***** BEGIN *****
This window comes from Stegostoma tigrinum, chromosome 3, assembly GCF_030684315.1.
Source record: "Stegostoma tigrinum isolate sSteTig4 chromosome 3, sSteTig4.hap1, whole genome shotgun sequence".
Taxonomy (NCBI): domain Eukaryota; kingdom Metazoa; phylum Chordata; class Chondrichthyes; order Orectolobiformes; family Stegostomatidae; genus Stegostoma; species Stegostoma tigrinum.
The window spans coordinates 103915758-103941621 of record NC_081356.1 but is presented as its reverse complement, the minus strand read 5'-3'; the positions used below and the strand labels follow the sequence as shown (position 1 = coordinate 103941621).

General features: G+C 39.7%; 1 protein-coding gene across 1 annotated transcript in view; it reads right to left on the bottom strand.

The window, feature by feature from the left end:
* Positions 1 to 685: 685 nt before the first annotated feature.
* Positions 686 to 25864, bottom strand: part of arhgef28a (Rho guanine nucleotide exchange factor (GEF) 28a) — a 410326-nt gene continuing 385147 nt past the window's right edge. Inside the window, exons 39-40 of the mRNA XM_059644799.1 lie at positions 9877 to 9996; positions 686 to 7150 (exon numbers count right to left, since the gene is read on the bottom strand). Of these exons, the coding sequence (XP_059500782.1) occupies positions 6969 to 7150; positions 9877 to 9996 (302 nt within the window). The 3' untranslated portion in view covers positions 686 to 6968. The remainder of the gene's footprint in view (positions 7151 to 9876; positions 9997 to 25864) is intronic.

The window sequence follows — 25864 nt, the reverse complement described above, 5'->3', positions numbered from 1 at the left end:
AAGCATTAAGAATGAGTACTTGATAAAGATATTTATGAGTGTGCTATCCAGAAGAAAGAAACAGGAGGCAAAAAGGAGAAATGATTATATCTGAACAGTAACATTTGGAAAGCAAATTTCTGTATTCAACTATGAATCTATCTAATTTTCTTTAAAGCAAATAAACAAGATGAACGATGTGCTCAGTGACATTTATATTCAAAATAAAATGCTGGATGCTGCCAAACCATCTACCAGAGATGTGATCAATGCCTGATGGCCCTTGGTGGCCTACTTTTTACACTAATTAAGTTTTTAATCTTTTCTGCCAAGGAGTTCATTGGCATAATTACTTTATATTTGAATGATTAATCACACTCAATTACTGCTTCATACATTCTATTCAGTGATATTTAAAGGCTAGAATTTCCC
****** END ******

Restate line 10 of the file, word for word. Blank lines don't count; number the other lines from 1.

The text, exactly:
AAGCATTAAGAATGAGTACTTGATAAAGATATTTATGAGTGTGCTATCCAGAAGAAAGAAACAGGAGGCAAAAAGGAGAAATGATTATATCTGAACAGTAACATTTGGAAAGCAAATTTCTGTATTCAACTATGAATCTATCTAATTTTCTTTAAAGCAAATAAACAAGATGAACGATGTGCTCAGTGACATTTATATTCAAAATAAAATGCTGGATGCTGCCAAACCATCTACCAGAGATGTGATCAATGCCTGATGGCCCTTGGTGGCCTACTTTTTACACTAATTAAGTTTTTAATCTTTTCTGCCAAGGAGTTCATTGGCATAATTACTTTATATTTGAATGATTAATCACACTCAATTACTGCTTCATACATTCTATTCAGTGATATTTAAAGGCTAGAATTTCCC